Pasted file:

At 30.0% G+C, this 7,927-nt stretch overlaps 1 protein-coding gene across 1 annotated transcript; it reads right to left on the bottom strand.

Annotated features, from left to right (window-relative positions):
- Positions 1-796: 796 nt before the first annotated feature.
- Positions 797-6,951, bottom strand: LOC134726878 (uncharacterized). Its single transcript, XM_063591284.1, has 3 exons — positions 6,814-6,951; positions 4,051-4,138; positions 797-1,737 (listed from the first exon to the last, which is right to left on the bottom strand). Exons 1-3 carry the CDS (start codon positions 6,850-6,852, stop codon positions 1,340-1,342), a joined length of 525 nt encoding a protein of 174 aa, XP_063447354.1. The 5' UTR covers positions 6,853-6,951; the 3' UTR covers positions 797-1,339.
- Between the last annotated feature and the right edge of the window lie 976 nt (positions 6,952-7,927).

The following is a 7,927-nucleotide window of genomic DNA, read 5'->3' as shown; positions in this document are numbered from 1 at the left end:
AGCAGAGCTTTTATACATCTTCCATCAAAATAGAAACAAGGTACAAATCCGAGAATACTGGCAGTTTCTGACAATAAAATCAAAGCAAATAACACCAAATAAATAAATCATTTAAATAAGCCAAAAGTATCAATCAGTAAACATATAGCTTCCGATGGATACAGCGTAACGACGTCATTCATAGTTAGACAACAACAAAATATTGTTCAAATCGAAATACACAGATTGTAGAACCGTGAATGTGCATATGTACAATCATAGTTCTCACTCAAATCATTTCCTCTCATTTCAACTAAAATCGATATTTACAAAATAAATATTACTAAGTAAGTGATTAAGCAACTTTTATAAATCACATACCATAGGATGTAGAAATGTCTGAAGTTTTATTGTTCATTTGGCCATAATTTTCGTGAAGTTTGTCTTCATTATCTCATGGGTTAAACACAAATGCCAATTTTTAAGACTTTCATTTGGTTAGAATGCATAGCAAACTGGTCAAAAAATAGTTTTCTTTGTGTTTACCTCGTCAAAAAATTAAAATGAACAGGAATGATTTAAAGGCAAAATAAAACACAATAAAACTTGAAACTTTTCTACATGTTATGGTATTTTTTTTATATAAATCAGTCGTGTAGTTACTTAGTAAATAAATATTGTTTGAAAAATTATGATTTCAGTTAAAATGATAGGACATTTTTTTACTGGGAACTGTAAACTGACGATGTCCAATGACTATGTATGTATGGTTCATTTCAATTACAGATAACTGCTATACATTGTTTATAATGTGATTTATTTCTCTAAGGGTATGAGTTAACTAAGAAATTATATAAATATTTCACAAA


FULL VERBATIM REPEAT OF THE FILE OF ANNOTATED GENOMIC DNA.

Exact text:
At 30.0% G+C, this 7,927-nt stretch overlaps 1 protein-coding gene across 1 annotated transcript; it reads right to left on the bottom strand.

Annotated features, from left to right (window-relative positions):
- Positions 1-796: 796 nt before the first annotated feature.
- Positions 797-6,951, bottom strand: LOC134726878 (uncharacterized). Its single transcript, XM_063591284.1, has 3 exons — positions 6,814-6,951; positions 4,051-4,138; positions 797-1,737 (listed from the first exon to the last, which is right to left on the bottom strand). Exons 1-3 carry the CDS (start codon positions 6,850-6,852, stop codon positions 1,340-1,342), a joined length of 525 nt encoding a protein of 174 aa, XP_063447354.1. The 5' UTR covers positions 6,853-6,951; the 3' UTR covers positions 797-1,339.
- Between the last annotated feature and the right edge of the window lie 976 nt (positions 6,952-7,927).

The following is a 7,927-nucleotide window of genomic DNA, read 5'->3' as shown; positions in this document are numbered from 1 at the left end:
AGCAGAGCTTTTATACATCTTCCATCAAAATAGAAACAAGGTACAAATCCGAGAATACTGGCAGTTTCTGACAATAAAATCAAAGCAAATAACACCAAATAAATAAATCATTTAAATAAGCCAAAAGTATCAATCAGTAAACATATAGCTTCCGATGGATACAGCGTAACGACGTCATTCATAGTTAGACAACAACAAAATATTGTTCAAATCGAAATACACAGATTGTAGAACCGTGAATGTGCATATGTACAATCATAGTTCTCACTCAAATCATTTCCTCTCATTTCAACTAAAATCGATATTTACAAAATAAATATTACTAAGTAAGTGATTAAGCAACTTTTATAAATCACATACCATAGGATGTAGAAATGTCTGAAGTTTTATTGTTCATTTGGCCATAATTTTCGTGAAGTTTGTCTTCATTATCTCATGGGTTAAACACAAATGCCAATTTTTAAGACTTTCATTTGGTTAGAATGCATAGCAAACTGGTCAAAAAATAGTTTTCTTTGTGTTTACCTCGTCAAAAAATTAAAATGAACAGGAATGATTTAAAGGCAAAATAAAACACAATAAAACTTGAAACTTTTCTACATGTTATGGTATTTTTTTTATATAAATCAGTCGTGTAGTTACTTAGTAAATAAATATTGTTTGAAAAATTATGATTTCAGTTAAAATGATAGGACATTTTTTTACTGGGAACTGTAAACTGACGATGTCCAATGACTATGTATGTATGGTTCATTTCAATTACAGATAACTGCTATACATTGTTTATAATGTGATTTATTTCTCTAAGGGTATGAGTTAACTAAGAAATTATATAAATATTTCACAAA